Most UN meeting documents make only two distinctions -- the nuclear have and the nuclear have-nots. The new category -- the nuclear enablers -- are getting more distinct attention as a result of these meetings. The draft report puts this small group of states into their own category. In describing possible actions that countries can take to attain and maintain a nuclear weapons free world, it says these different approaches will "vary in their salience to nuclear-armed States, non nuclear-armed States and other States that continue to maintain a role for nuclear weapons in their security doctrines."
There are five countries that host U.S. nuclear weapons (Belgium, Italy, Germany, the Netherlands and Turkey). Since the 1950s these countries have hosted U.S. nuclear bombs. Military personnel from all but Turkey train to use the bombs, and many NATO countries take part in annual exercises preparing for nuclear war. The recent coup attempt in Turkey (which forced the power to be shut down to the base holding the U.S. bombs -- see here) has brought some attention to the security and safety of the weapons, but they remain. The countries that host the weapons do so as a public secret -- everyone knows where they are, no one officially confirms it. At the same time, these same countries repeatedly call on other nuclear armed countries to be more transparent. To provide more information on locations and types of weapons. This hypocritical behavior did not go unnoticed in Geneva. It was discussed repeatedly, and the draft outcome document recognizes this information gap. It says:
Other States that maintain a role for nuclear weapons in their military and security concepts, doctrines and policies should also provide standardized information at regular intervals on, inter alia, the following: (i) The number, type (strategic or non-strategic) and status (deployed or non deployed, and the alert status) of nuclear warheads within their territories; (ii) The number and the type of delivery vehicles within their territories; (iii) The measures taken to reduce the role and significance of nuclear weapons in military and security concepts, doctrines and policies.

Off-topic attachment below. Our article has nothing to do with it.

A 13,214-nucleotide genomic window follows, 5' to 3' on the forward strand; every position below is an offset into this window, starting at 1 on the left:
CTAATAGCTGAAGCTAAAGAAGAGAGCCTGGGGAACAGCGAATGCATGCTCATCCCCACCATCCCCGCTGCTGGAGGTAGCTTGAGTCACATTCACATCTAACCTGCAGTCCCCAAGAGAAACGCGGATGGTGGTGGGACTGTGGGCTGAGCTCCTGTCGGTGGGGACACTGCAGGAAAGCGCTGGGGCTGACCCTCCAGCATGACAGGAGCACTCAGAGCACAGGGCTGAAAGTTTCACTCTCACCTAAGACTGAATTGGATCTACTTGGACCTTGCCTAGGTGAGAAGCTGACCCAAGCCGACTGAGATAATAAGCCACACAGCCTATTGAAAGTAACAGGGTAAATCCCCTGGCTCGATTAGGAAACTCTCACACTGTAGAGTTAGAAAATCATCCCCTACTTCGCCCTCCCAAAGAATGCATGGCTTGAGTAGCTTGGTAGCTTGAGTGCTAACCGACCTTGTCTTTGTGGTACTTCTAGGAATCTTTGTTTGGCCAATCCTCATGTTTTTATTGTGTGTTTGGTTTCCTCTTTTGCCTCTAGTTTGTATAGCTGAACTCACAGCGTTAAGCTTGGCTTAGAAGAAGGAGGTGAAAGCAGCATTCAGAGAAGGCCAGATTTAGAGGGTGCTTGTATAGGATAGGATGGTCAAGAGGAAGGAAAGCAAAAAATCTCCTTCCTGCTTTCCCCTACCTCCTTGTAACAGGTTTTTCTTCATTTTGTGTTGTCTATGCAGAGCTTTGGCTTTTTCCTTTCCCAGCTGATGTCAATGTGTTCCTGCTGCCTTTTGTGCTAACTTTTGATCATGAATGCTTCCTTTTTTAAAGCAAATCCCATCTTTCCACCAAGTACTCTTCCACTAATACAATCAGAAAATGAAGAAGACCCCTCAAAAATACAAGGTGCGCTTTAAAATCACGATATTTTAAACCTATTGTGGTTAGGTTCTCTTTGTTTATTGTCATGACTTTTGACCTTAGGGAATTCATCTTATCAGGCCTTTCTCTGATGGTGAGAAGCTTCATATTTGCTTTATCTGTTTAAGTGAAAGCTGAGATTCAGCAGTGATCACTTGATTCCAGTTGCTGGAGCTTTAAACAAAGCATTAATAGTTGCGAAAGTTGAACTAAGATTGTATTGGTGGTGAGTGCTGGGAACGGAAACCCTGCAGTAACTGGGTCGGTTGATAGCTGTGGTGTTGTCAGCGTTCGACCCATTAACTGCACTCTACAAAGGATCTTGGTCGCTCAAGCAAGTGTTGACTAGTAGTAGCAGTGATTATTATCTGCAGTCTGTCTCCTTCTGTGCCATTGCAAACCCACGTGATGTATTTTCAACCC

The parliaments in many of these countries have been calling for this type of information for decades. Resolutions get passed, and demands for information are met with silence. That silence is part of the problem, part of what enables nuclear armed countries to maintain their arsenals, their policies, their threats of massive nuclear violence.
At the end of the day, only a few countries think nuclear weapons have any use whatsoever. It is only these few that want things to stay the same. Right now, the security of the masses is at stake. Worsening relationships between nuclear armed countries and alliances only highlight the need to move as far as possible away from the most heinous, indiscriminate and catastrophic weapons. Significant change comes at times of crisis. Everything that can be done to reduce and eliminate the risk these weapons pose to the world should be done. It is up to the minority to step up or step aside. The majority have spoken: now is the time to negotiate a nuclear ban.